Rocky the dachshund doesn't let handicap stop him

In many ways, Rocky, a black-and-brown dachshund, is a lot like any other friendly little dog. He's eager to check out new people, often sniffing and licking them in greeting. He enjoys going outside. He plays fetch with a small blue ball and loves getting treats of sliced turkey.

But no matter how good he's feeling, Rocky, 6, never wags his tail. In fact, he's not able to move the back half of his body at all.

A custom-made, two-wheeled cart supports his two back legs as he uses his front two legs to walk. His long black tail drags behind him, sometimes getting caught underneath his body. His owner, Pam Head, keeps an eye out for this and quickly reaches down and flicks his tail back where it belongs.

Rocky doesn't seem to be bothered by his handicap, though. His bright eyes and lolling tongue make it clear that he's pretty content.

"Some people are amazed by him, some people pity him - they don't see what he's really like," Head said.

She and her husband Don adopted Rocky four years ago. The dog has been using his wheeled cart since he had surgery after a back injury two years ago.

Though he's handicapped, Rocky is certainly not homebound. He often goes to work with his owners, who run Don's Collision Center in Lawrenceville.

Recently, the dachshund visited Creative Enterprises, Inc. in Lawrenceville and got a warm reception from the crowd gathered there.

The center's special-needs clients, who were seated in chairs arranged in a semi-circle, took turns petting and holding Rocky. Whenever he barked, they applauded and imitated him. Everyone wanted to get Rocky's attention, including the Creative Enterprises staff.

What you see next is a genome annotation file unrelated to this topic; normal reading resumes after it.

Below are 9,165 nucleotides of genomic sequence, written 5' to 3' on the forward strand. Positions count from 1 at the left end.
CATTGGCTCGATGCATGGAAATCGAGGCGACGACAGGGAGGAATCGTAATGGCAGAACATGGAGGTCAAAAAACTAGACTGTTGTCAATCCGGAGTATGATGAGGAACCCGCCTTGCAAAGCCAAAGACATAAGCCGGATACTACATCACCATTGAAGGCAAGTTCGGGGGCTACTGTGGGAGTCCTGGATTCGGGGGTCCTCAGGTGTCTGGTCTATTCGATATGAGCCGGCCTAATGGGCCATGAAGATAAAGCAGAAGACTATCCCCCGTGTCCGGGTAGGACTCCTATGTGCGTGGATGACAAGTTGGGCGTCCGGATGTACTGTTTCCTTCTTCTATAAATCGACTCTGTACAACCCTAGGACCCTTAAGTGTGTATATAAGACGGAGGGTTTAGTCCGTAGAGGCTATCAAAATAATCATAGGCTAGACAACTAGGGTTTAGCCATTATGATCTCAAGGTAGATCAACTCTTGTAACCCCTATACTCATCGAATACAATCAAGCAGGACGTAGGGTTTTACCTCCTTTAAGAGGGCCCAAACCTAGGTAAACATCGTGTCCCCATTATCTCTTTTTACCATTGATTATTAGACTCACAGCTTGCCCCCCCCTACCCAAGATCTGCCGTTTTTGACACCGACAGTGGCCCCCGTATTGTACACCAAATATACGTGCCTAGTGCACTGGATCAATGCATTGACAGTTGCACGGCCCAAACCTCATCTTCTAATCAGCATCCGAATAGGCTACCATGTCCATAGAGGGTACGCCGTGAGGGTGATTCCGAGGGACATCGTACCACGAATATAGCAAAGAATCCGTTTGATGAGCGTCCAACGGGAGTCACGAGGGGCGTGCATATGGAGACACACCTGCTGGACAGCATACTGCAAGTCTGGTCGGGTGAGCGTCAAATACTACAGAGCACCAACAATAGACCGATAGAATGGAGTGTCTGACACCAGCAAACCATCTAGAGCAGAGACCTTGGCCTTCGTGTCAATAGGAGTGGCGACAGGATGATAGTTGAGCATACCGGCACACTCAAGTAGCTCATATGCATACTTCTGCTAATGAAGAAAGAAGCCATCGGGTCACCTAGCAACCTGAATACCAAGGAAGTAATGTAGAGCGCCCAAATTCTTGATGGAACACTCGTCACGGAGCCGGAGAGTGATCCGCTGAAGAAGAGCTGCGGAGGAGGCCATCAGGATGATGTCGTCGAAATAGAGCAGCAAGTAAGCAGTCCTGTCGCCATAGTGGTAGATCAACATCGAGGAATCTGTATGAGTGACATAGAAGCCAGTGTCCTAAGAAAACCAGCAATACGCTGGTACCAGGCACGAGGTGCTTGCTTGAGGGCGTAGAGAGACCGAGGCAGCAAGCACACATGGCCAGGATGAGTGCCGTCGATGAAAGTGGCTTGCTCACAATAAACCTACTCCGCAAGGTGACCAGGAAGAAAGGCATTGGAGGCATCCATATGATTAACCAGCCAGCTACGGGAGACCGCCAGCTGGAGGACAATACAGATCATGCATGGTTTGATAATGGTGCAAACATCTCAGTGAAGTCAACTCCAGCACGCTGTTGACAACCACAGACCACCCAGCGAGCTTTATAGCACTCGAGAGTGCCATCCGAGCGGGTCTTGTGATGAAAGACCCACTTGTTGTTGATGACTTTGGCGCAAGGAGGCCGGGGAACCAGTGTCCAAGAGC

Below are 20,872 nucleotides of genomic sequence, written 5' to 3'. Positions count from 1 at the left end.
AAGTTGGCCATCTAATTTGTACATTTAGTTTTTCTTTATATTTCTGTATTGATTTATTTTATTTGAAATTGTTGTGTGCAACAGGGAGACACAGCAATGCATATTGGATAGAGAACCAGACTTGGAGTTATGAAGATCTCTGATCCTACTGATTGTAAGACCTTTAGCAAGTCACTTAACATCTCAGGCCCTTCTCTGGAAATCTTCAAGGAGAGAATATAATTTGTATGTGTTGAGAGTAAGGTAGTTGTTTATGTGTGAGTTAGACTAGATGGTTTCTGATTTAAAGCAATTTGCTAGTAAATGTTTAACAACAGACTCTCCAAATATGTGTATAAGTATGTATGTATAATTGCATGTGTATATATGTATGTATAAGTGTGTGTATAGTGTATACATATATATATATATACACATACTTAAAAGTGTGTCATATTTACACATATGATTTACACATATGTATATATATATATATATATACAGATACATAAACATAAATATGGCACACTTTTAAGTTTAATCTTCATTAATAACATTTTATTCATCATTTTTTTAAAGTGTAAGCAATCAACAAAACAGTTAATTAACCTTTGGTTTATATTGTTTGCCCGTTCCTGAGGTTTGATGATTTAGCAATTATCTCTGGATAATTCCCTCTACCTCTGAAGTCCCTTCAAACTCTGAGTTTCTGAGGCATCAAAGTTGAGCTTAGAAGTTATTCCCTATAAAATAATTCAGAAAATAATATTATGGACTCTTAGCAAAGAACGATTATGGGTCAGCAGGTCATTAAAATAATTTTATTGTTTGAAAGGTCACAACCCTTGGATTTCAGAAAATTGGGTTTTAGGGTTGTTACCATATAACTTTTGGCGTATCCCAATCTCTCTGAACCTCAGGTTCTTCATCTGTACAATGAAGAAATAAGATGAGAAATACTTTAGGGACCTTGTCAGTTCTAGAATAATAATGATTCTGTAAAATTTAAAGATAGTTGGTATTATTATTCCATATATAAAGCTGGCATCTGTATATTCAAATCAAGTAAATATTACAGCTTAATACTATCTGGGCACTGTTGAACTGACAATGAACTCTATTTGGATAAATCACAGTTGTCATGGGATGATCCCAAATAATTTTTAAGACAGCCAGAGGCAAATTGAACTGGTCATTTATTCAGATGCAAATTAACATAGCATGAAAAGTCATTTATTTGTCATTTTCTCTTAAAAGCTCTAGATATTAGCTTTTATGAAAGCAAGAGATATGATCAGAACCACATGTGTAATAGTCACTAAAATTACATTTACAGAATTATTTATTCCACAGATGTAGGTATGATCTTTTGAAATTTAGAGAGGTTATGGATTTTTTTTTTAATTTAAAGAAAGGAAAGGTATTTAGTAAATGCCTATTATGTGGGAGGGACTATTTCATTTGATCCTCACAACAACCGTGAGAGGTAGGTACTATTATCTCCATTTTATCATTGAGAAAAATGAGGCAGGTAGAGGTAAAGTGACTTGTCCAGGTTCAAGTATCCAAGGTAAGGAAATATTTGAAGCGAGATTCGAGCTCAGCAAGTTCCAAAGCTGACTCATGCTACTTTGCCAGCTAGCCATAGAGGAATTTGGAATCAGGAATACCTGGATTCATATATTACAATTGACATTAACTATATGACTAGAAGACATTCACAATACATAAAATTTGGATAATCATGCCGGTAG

"He certainly has a place in our hearts. Our door is always open," said Gail Greene, the day habilitation manager at Creative Enterprises.

Greene met Rocky three weeks ago when she took her car in for repairs at Don's Collision Center. "He was in charge of the meet-and-greet," Greene said.

Intrigued by Rocky's cart, Greene began asking about the dog. She soon realized he would make an ideal visitor to the center, where several of the clients use wheelchairs.

"When I saw that dog, I was like, 'Omigod, he fits right in with our guys,'" Greene said.

Two years ago, Rocky hurt his back after jumping up and down for several hours while playing with one of his doggie friends. He needed surgery to stop the pain from a herniated disc, but the Heads were told there was only a 50-50 chance the operation would be successful.

They decided to go ahead with the surgery, even after finding out Rocky would lose mobility and would need help using the bathroom for the rest of his life.

Since then, both his owners and Rocky have adjusted to his disability.

At Creative Enterprises, Greene hoped Rocky would serve as an example to encourage the center's clients. "That's what I wanted to show - that he has adapted," Greene said.